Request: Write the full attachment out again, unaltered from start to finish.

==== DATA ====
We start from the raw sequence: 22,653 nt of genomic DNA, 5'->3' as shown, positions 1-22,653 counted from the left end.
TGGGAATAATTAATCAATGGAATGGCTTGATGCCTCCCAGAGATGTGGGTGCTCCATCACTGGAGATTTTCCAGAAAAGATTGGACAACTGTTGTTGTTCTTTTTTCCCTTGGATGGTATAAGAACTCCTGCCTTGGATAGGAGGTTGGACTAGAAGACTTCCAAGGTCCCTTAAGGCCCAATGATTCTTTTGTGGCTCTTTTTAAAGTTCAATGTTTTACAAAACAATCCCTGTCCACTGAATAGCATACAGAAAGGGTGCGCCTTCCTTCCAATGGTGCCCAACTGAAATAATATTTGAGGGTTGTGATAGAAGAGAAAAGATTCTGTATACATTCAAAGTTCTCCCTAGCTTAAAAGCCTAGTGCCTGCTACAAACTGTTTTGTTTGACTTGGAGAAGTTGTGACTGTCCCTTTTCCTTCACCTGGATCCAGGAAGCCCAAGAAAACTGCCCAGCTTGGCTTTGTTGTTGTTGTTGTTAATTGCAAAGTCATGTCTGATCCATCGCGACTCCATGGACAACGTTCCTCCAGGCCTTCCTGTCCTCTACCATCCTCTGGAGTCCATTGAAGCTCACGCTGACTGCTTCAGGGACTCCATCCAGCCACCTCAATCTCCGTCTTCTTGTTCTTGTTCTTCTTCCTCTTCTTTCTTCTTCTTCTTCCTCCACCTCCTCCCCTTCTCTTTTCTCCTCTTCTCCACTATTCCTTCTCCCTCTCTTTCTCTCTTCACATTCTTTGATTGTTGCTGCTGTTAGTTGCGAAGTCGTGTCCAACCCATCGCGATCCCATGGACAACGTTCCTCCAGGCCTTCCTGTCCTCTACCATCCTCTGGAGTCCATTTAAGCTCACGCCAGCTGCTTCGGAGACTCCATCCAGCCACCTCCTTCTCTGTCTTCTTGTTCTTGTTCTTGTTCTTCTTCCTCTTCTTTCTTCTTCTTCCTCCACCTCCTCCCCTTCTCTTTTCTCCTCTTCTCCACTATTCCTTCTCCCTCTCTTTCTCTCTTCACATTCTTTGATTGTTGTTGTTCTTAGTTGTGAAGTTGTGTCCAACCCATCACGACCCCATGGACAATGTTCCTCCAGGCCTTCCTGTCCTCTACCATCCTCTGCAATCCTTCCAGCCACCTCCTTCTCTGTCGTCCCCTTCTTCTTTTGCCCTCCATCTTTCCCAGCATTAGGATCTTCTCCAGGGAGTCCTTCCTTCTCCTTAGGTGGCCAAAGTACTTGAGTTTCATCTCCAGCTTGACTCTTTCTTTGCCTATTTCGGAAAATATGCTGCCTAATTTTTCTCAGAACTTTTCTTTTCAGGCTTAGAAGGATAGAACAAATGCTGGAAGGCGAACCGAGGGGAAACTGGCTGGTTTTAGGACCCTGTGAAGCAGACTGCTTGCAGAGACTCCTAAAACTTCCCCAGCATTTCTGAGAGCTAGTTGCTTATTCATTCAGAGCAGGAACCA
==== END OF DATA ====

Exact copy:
We start from the raw sequence: 22,653 nt of genomic DNA, 5'->3' as shown, positions 1-22,653 counted from the left end.
TGGGAATAATTAATCAATGGAATGGCTTGATGCCTCCCAGAGATGTGGGTGCTCCATCACTGGAGATTTTCCAGAAAAGATTGGACAACTGTTGTTGTTCTTTTTTCCCTTGGATGGTATAAGAACTCCTGCCTTGGATAGGAGGTTGGACTAGAAGACTTCCAAGGTCCCTTAAGGCCCAATGATTCTTTTGTGGCTCTTTTTAAAGTTCAATGTTTTACAAAACAATCCCTGTCCACTGAATAGCATACAGAAAGGGTGCGCCTTCCTTCCAATGGTGCCCAACTGAAATAATATTTGAGGGTTGTGATAGAAGAGAAAAGATTCTGTATACATTCAAAGTTCTCCCTAGCTTAAAAGCCTAGTGCCTGCTACAAACTGTTTTGTTTGACTTGGAGAAGTTGTGACTGTCCCTTTTCCTTCACCTGGATCCAGGAAGCCCAAGAAAACTGCCCAGCTTGGCTTTGTTGTTGTTGTTGTTAATTGCAAAGTCATGTCTGATCCATCGCGACTCCATGGACAACGTTCCTCCAGGCCTTCCTGTCCTCTACCATCCTCTGGAGTCCATTGAAGCTCACGCTGACTGCTTCAGGGACTCCATCCAGCCACCTCAATCTCCGTCTTCTTGTTCTTGTTCTTCTTCCTCTTCTTTCTTCTTCTTCTTCCTCCACCTCCTCCCCTTCTCTTTTCTCCTCTTCTCCACTATTCCTTCTCCCTCTCTTTCTCTCTTCACATTCTTTGATTGTTGCTGCTGTTAGTTGCGAAGTCGTGTCCAACCCATCGCGATCCCATGGACAACGTTCCTCCAGGCCTTCCTGTCCTCTACCATCCTCTGGAGTCCATTTAAGCTCACGCCAGCTGCTTCGGAGACTCCATCCAGCCACCTCCTTCTCTGTCTTCTTGTTCTTGTTCTTGTTCTTCTTCCTCTTCTTTCTTCTTCTTCCTCCACCTCCTCCCCTTCTCTTTTCTCCTCTTCTCCACTATTCCTTCTCCCTCTCTTTCTCTCTTCACATTCTTTGATTGTTGTTGTTCTTAGTTGTGAAGTTGTGTCCAACCCATCACGACCCCATGGACAATGTTCCTCCAGGCCTTCCTGTCCTCTACCATCCTCTGCAATCCTTCCAGCCACCTCCTTCTCTGTCGTCCCCTTCTTCTTTTGCCCTCCATCTTTCCCAGCATTAGGATCTTCTCCAGGGAGTCCTTCCTTCTCCTTAGGTGGCCAAAGTACTTGAGTTTCATCTCCAGCTTGACTCTTTCTTTGCCTATTTCGGAAAATATGCTGCCTAATTTTTCTCAGAACTTTTCTTTTCAGGCTTAGAAGGATAGAACAAATGCTGGAAGGCGAACCGAGGGGAAACTGGCTGGTTTTAGGACCCTGTGAAGCAGACTGCTTGCAGAGACTCCTAAAACTTCCCCAGCATTTCTGAGAGCTAGTTGCTTATTCATTCAGAGCAGGAACCA